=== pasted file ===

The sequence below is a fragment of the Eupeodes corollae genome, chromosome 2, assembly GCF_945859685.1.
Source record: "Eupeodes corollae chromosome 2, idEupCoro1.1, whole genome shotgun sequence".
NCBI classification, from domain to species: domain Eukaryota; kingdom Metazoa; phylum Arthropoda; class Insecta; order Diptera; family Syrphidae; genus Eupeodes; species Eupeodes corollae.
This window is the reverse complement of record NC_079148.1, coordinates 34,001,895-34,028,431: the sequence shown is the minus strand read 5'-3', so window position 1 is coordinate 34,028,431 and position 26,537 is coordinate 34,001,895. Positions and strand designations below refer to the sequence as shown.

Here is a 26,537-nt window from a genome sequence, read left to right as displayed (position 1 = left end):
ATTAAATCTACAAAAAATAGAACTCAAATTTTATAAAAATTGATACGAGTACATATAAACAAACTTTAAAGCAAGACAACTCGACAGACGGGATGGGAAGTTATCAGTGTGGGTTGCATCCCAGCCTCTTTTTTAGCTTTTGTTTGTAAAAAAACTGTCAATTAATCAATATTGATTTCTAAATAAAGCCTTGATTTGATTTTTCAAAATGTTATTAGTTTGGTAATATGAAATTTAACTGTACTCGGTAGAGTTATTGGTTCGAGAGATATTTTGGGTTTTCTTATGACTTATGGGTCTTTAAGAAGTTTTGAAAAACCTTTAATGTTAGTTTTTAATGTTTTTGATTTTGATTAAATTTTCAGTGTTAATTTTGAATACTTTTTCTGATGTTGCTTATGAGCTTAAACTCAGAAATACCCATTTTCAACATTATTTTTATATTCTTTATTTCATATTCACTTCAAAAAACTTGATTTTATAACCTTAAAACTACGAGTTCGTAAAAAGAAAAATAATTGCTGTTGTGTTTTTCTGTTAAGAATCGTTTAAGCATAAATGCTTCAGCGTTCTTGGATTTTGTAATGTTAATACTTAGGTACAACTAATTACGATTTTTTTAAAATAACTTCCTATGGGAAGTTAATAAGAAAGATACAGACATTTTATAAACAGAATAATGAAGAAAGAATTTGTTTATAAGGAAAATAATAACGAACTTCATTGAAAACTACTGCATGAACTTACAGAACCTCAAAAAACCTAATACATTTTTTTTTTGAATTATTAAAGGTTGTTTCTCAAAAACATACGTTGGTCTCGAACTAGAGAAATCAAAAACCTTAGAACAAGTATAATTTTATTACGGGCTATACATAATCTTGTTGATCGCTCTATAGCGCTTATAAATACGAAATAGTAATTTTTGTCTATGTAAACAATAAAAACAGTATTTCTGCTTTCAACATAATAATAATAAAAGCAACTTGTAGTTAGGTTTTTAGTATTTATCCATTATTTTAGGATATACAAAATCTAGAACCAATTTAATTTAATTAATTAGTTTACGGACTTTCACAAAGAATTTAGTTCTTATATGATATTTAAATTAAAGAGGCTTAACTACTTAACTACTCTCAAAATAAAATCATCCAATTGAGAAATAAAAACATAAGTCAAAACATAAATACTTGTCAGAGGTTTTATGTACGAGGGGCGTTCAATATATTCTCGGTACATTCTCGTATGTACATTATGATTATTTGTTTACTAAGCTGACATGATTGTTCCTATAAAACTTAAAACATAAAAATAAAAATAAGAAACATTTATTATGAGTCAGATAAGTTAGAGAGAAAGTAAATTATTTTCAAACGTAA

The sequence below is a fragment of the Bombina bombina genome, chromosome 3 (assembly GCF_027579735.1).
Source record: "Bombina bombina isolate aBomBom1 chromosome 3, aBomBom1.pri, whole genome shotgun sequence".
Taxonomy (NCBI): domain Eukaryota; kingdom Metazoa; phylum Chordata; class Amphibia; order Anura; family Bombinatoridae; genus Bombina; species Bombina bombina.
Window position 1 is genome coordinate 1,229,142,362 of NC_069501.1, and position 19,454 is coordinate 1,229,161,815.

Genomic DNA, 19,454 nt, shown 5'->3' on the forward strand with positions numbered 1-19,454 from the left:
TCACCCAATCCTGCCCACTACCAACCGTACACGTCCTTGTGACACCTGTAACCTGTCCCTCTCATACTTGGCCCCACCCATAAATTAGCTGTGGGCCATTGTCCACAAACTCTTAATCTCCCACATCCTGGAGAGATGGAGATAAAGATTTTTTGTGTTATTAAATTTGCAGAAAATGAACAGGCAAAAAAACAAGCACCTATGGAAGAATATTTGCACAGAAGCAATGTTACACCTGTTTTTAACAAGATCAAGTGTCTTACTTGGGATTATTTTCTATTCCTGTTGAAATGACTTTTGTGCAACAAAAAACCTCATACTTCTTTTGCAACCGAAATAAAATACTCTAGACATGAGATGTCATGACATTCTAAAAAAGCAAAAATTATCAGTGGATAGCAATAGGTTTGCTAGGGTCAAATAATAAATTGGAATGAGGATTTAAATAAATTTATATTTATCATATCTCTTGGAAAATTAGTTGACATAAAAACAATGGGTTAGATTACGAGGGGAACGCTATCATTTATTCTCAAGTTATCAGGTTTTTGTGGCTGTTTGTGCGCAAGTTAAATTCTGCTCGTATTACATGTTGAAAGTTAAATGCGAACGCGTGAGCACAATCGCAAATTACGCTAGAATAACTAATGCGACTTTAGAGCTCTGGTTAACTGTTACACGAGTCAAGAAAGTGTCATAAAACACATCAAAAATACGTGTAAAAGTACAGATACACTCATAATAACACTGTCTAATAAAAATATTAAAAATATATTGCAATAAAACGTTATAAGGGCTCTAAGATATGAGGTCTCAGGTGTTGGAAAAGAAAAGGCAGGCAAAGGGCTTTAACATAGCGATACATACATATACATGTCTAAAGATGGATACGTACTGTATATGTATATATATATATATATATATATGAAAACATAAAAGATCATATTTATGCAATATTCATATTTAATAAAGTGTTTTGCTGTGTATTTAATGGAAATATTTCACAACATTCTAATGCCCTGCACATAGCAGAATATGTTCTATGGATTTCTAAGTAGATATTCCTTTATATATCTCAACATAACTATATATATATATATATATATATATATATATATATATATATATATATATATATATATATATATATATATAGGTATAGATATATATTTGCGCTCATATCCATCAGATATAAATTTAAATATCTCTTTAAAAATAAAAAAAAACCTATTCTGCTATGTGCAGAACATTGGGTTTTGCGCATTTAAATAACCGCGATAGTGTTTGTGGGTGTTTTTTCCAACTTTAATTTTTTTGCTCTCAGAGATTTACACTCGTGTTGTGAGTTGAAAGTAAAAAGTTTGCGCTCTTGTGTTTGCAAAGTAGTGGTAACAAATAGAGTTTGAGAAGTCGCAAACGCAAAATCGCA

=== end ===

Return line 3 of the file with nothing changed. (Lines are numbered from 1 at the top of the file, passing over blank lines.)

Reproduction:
NCBI classification, from domain to species: domain Eukaryota; kingdom Metazoa; phylum Arthropoda; class Insecta; order Diptera; family Syrphidae; genus Eupeodes; species Eupeodes corollae.